Shortly before the Competition Ordinance entered into force in December 2015, some within the industry expressed a concern that there was legal uncertainty as to whether those provisions would give rise to a contravention of the competition rules. As a result, with a view to avoid any risk of non-compliance with the Competition Ordinance, those provisions of the Code were “suspended” by the HKAB. Subsequently the HKMA indicated that notwithstanding the Competition Ordinance, it continued to expect full compliance with the Code – putting financial institutions in the middle between two potentially contradictory regulatory systems. 

Under the Competition Ordinance, the HKCC does not have the power to make a determination as to whether a contravention of the competition rules has occurred (only the Competition Tribunal does). However, the HKCC is empowered to decide whether a statutory exclusion provided for under the Competition Ordinance is applicable in the circumstances of a particular conduct. One of these exclusions, the “legal requirement” exclusion set out in Schedule 1(2) of the Competition Ordinance, provides that the First Conduct Rule is not applicable if the arrangement in question is made for the purpose of complying with a legal requirement.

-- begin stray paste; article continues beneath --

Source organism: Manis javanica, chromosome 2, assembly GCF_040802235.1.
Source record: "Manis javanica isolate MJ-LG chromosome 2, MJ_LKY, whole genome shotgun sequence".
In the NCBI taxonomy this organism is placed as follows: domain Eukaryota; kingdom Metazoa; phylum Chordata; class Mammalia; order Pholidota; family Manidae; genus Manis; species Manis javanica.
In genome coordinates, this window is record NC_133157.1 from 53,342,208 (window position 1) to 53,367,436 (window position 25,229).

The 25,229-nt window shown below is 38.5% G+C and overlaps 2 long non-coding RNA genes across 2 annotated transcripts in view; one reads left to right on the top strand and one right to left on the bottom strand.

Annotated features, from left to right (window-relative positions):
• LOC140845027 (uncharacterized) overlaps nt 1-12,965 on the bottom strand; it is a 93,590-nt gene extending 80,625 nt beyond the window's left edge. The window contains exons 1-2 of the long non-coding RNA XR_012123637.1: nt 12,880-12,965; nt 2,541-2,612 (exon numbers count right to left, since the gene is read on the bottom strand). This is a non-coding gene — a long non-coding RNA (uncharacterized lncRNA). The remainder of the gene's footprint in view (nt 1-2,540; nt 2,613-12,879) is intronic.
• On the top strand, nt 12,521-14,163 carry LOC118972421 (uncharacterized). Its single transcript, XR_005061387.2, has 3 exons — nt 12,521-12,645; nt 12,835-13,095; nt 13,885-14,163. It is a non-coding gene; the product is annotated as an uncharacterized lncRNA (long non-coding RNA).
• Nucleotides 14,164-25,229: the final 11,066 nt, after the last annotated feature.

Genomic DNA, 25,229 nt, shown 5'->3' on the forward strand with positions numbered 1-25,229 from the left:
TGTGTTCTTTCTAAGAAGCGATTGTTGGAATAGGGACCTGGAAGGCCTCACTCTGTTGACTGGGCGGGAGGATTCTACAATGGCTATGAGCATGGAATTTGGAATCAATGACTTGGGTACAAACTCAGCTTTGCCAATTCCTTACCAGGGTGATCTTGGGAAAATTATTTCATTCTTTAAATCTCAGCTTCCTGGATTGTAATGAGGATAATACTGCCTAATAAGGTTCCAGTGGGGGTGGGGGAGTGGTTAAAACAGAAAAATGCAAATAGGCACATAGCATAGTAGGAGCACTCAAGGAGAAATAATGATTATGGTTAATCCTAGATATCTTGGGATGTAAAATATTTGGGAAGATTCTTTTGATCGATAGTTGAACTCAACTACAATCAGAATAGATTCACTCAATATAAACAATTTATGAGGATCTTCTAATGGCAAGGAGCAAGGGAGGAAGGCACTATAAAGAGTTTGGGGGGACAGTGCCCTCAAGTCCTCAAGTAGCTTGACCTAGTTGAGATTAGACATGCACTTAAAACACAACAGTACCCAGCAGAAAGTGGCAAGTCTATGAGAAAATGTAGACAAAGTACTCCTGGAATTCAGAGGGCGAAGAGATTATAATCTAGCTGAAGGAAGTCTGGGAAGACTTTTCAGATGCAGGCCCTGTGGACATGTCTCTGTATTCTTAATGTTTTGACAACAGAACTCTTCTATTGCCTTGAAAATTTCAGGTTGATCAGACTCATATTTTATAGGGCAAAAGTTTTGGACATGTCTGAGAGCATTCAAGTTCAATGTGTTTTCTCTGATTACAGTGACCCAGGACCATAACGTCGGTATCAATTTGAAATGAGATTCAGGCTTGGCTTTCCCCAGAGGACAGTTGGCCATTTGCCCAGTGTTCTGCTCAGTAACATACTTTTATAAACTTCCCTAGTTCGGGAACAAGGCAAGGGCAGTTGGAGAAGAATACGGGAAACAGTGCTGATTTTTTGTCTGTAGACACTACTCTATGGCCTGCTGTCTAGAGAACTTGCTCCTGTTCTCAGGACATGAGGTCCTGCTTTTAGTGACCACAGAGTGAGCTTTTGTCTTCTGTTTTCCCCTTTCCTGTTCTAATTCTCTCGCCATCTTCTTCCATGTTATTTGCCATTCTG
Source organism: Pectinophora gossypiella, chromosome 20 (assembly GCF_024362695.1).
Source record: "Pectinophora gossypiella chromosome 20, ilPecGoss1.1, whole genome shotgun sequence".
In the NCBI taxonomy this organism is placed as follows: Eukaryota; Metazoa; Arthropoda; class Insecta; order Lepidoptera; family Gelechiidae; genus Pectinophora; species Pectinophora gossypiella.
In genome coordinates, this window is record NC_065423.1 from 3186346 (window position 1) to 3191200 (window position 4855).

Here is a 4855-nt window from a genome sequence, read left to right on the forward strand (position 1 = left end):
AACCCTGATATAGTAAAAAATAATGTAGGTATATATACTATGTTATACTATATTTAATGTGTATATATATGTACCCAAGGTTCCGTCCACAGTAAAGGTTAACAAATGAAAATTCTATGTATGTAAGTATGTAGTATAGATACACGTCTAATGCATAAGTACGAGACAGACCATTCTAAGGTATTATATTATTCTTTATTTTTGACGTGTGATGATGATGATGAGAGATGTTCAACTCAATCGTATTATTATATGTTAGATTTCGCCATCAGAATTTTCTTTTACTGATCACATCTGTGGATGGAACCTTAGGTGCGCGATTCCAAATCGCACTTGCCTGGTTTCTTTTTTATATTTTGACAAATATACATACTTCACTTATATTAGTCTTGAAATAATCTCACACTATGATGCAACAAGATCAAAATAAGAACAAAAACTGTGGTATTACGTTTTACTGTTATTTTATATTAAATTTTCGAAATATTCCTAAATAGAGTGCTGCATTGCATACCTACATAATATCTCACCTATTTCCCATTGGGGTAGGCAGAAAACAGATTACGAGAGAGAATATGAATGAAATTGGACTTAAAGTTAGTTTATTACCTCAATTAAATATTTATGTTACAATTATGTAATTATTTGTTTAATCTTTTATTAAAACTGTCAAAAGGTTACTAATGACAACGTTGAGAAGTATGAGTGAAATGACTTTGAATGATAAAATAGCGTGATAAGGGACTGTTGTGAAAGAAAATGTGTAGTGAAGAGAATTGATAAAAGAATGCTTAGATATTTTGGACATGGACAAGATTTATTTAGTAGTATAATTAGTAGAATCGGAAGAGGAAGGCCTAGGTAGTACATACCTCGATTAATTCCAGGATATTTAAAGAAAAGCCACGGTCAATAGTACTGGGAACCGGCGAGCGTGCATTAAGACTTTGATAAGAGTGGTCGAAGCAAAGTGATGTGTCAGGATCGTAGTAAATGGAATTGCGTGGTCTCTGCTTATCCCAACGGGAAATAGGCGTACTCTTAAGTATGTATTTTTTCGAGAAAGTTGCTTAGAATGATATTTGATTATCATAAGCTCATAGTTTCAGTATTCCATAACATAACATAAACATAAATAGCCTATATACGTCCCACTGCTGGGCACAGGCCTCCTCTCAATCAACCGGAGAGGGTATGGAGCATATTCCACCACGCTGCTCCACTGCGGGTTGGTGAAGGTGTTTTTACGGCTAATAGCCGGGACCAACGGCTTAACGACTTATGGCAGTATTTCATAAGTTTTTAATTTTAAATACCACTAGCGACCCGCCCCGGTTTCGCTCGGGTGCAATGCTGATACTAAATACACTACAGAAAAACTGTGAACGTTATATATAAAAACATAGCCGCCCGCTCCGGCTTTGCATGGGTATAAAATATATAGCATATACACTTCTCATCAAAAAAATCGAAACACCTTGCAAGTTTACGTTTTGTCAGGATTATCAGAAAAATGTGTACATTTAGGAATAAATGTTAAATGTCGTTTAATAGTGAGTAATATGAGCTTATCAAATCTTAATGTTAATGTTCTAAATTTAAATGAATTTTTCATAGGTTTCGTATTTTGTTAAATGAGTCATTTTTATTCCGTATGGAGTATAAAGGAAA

The applicants (supported by the HKMA) sought confirmation from the HKCC that the Code is a “legal requirement” under the Banking Ordinance. Although the Code is not mentioned in that legislation, the applicants referred to the HKMA, the specialist financial regulator, having an expectation of banks’ compliance with the Code as a sufficient basis for exclusion from the competition rules. 

HKCC’s reasons for refusing the application 

Despite the applicants having engaged with the HKCC for over a year before making the application, on 19 October 2018 the HKCC concluded the Code had a number of key aspects which indicated that it was not a legal requirement imposed “by” or “under” the Banking Ordinance. 

The HKCC conducted a public consultation – with submissions received from the HKMA, the Consumer Council, the Hong Kong Federation of Insurers and a number of members of the public. The HKCC decision took all views into consideration – confirming that a well-reasoned and substantiated submission during the consultation process is capable of carrying significant weight.